The Dictionary of the Khazars: A Lexicon Novel was written by the Serbian novelist Milorad Pavic (1984). As the subtitle impies, the novel takes the form of a lexicon or encyclopedia; indeed, it comprises three parallel, cross-referenced lexicons, in each of which the entries are constructed from the point of view of one of the three religions Judaism, Christianity, and Islam.
The Voynich Manuscript is an illustrated book of unknown authorship written in a unique script and language, neither of which has yet been deciphered. On almost every page, the text is accompanied by very unusual hand-drawn illustrations ranging from botanical specimens of plants not found on earth to elaborate cosmological diagrams.
Ern Malley was an Australian poet and artist, the joint creation of writers James McAuley and Harold Stewart. McAuley and Stewart created Malley as a hoax aimed at editor Max Harris and his Melbourne-based modernist literary magazine Angry Peguins, which they considered pretentious.
Richard Selesnick and Nicholas Kahn's Circular River project (1998-99) is a fictive photodocumentary purporting to tell the story of a 1944 British "Royal Excavation Corps" expedition to Siberia in search of Peter Hesselbach, a downed German glider pilot.
The Museum of Forgery identifies itself as a "virtual institution dedicated to promoting an appreciation of the aesthetics of forgery'. Like Broodthaers's Department of Eagles, it is essentially a conceptual project masquerading as an institution to generate critique that appears to come from within the walls of authority. In the case of the Museum of Forgery, this critique revolves around questions of authenticity and ownership of art. Founded in 1990, the Museum of Forgery has no permanent building; its main public portal appears to be its website.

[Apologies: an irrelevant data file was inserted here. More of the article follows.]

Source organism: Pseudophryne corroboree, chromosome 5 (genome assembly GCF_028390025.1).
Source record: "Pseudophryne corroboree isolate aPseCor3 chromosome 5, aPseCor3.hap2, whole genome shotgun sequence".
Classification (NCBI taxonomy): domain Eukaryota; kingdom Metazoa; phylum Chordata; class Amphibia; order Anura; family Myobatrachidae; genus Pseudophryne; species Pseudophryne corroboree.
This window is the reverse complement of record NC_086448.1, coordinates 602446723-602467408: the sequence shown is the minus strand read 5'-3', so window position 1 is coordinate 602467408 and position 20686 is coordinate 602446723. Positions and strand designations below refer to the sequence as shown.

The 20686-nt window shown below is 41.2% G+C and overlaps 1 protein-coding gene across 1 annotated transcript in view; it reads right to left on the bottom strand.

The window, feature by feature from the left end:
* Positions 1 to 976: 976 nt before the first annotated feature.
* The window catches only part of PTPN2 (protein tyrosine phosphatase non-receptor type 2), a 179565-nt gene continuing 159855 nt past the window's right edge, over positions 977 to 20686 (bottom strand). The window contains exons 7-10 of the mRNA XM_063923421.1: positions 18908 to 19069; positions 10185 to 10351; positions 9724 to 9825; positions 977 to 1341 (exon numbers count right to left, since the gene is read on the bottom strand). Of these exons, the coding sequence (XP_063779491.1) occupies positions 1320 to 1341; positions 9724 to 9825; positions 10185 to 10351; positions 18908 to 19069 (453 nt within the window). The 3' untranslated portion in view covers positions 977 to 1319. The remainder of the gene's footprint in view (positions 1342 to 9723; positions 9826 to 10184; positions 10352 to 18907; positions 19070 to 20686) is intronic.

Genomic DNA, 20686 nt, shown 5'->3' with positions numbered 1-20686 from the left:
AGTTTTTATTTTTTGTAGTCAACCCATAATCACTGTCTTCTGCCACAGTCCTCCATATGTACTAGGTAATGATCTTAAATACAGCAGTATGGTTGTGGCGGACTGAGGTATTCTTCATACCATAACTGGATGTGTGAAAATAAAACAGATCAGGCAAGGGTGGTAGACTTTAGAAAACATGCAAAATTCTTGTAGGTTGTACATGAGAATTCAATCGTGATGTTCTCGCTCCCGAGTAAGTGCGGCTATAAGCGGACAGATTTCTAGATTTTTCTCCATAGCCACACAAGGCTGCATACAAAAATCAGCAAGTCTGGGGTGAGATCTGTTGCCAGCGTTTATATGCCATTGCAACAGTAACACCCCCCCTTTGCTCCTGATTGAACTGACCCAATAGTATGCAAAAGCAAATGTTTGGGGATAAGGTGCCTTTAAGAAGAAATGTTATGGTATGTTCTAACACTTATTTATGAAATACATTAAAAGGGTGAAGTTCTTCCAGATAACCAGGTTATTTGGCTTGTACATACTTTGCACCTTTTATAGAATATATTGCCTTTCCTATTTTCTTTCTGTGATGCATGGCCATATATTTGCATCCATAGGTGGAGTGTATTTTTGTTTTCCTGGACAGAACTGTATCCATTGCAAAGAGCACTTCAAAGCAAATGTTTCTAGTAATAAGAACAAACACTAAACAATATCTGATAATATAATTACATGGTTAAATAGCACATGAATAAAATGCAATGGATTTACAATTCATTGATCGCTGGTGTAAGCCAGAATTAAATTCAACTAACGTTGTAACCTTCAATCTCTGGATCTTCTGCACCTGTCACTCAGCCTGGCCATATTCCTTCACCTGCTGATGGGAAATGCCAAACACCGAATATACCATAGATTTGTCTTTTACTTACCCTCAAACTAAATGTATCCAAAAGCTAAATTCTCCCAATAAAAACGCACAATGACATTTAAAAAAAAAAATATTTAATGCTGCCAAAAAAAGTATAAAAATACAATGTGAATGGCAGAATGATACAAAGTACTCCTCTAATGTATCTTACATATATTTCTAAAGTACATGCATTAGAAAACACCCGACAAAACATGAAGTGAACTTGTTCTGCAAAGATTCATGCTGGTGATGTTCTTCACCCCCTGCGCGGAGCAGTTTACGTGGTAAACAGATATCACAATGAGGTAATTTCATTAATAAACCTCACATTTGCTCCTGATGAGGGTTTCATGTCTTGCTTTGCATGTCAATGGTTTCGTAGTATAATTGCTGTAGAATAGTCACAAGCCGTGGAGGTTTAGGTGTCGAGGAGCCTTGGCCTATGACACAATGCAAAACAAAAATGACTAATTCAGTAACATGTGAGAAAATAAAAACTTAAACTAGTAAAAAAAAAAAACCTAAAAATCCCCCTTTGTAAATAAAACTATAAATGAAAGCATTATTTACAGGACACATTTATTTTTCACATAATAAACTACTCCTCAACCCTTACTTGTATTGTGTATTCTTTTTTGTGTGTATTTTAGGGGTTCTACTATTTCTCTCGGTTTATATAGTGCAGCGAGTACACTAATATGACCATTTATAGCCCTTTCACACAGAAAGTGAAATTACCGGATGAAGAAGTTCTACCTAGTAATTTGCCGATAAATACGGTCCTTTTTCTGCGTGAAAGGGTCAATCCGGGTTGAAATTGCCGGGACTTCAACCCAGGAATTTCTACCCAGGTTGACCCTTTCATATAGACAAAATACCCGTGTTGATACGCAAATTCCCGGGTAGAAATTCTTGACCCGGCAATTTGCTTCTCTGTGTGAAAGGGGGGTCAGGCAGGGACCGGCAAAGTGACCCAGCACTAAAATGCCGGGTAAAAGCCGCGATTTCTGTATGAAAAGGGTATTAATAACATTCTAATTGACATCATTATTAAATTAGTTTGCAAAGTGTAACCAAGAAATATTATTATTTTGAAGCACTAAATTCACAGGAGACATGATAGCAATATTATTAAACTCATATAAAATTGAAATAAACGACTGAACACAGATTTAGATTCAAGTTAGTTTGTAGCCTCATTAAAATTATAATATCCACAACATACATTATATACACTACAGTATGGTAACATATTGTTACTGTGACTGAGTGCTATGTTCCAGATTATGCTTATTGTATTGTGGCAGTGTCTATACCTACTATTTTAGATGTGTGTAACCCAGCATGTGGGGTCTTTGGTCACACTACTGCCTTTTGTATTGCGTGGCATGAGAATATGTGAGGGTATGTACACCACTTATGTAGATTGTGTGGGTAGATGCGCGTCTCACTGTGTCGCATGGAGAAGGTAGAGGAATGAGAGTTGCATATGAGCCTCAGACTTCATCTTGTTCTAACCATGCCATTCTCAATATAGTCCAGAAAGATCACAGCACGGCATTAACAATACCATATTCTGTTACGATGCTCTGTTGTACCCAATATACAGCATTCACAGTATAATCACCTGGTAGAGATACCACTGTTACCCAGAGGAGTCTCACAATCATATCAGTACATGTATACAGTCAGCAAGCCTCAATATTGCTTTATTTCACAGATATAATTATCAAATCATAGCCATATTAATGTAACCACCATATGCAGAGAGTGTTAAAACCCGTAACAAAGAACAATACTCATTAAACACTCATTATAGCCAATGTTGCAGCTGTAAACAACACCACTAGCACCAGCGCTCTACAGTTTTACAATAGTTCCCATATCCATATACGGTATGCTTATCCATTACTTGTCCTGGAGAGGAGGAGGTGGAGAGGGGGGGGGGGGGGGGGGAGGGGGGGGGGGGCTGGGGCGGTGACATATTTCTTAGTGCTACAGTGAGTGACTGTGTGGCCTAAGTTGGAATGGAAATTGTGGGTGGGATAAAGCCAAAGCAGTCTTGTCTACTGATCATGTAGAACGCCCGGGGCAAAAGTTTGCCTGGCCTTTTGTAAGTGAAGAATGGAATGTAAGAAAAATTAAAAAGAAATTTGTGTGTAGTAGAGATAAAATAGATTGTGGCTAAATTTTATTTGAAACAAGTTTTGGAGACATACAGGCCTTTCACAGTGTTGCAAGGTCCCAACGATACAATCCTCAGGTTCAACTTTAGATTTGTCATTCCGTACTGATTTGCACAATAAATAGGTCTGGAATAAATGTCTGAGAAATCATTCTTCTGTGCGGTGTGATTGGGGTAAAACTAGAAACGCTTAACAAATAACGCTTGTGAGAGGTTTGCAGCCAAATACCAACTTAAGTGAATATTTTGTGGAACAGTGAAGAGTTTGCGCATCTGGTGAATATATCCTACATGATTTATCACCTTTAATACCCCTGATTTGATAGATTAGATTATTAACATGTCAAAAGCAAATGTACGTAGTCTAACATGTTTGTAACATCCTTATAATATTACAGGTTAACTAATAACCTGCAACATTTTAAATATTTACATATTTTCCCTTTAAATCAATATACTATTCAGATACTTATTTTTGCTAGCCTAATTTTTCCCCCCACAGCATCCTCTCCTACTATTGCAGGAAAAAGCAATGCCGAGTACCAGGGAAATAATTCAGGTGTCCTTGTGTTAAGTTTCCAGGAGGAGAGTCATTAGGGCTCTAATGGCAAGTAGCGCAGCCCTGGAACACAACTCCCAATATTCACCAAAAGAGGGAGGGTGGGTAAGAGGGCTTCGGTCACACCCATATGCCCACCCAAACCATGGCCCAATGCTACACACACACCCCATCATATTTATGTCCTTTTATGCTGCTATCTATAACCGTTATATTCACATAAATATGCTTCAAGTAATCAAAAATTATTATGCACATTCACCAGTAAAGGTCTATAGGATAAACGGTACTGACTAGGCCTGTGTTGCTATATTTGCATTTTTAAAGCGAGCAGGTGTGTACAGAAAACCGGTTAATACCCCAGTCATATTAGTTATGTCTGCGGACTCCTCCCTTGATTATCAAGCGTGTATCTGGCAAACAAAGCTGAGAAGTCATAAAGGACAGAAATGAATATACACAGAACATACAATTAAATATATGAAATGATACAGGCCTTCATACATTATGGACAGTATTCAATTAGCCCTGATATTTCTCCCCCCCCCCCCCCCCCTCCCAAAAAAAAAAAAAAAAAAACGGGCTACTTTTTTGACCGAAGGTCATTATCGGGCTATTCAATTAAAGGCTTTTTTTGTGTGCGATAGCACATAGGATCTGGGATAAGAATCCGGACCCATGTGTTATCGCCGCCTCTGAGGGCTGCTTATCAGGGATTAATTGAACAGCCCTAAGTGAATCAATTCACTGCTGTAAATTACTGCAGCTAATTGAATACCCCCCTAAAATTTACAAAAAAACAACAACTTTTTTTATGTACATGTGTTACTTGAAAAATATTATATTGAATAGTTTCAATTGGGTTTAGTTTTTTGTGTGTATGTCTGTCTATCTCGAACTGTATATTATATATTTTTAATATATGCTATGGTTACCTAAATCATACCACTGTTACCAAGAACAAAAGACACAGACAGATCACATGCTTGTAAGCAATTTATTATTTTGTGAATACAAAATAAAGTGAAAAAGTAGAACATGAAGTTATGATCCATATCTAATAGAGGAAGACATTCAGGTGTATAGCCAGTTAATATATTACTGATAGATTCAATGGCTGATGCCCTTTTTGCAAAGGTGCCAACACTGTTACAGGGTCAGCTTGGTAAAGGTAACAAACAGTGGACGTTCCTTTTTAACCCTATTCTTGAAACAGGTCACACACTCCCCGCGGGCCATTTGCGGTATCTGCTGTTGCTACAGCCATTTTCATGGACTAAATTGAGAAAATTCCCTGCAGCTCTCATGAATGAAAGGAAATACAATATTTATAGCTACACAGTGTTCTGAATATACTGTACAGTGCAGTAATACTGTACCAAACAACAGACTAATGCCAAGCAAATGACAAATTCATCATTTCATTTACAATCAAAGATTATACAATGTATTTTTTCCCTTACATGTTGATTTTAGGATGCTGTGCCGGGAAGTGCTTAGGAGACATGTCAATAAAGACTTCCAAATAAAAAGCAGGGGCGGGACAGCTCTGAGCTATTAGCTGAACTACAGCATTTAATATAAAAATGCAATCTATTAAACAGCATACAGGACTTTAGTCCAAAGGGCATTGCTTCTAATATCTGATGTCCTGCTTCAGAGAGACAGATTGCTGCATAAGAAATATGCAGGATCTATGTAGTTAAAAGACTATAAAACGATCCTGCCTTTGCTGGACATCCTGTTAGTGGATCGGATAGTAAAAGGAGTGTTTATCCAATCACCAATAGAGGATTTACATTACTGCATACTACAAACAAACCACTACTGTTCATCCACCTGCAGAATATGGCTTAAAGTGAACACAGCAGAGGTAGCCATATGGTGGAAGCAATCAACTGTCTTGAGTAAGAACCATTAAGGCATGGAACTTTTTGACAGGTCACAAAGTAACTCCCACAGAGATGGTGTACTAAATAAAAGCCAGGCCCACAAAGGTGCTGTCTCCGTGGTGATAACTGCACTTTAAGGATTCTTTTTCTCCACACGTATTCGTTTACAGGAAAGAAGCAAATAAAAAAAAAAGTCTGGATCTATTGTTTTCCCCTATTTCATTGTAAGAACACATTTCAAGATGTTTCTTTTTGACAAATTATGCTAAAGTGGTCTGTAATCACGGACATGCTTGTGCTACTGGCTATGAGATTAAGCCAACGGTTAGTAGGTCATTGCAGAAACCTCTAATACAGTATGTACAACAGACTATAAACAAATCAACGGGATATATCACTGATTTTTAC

Originally published in Italy in 1981, the Codex Seraphinianus appears to be an encyclopedia for a world very different from Earth. It is profusely illustrated with colored-pencil drawings of fantastic beings, many of which are hybrids between categories that we generally consider wholly separate: animal-machine, vegetable-mineral.
In 1998 writer William Boyd published a book entitled Nat Tate - An American Artist 1928-1960 that was the biography of a fictional American artist. The book takes the form of a traditional artist's monograph, with illustrations including photographs of Tate's work and documents from his life. The fiction is supported by statements attributed to various celebrities such as Hans Hofmann and Gore Vidal (who was an active collaborator on the project).
F.I.R.E., or First Issue Reserved Edition, is a "unique collection of U.S. postage stamps" created by a self-described "terrorist/artist living and working in New York's East Village." The F.I.R.E. web site displays its stamps under three categories: life, people, and commemoratives. Most enshrine ideas, people, or objects of American culture that would never appear on official U.S. postage stamps: guns, the homeless, friendly fire, Jack Kevorkian, Waco. A stamp commemorating the atomic bomb is captioned "shame on US".
The Hokes Archives is a project in fictive archeaology created by artist Beauvais Lyons. Lyons has created the artefacts for at least two fictional ancient near Eastern civilizations, the Apasht and the Aazudians. In addition, he creates the field notes, diagrams, and other scientific documents pertaining to archeological excavations of these civilizations. Lastly, he creates museum-style exhibitions of the artefacts and documents, often accompanied by lectures that he gives as "Dr. Lyons," director of the Hokes Archive, or his German counterpart, Heinrich Dreckmueller.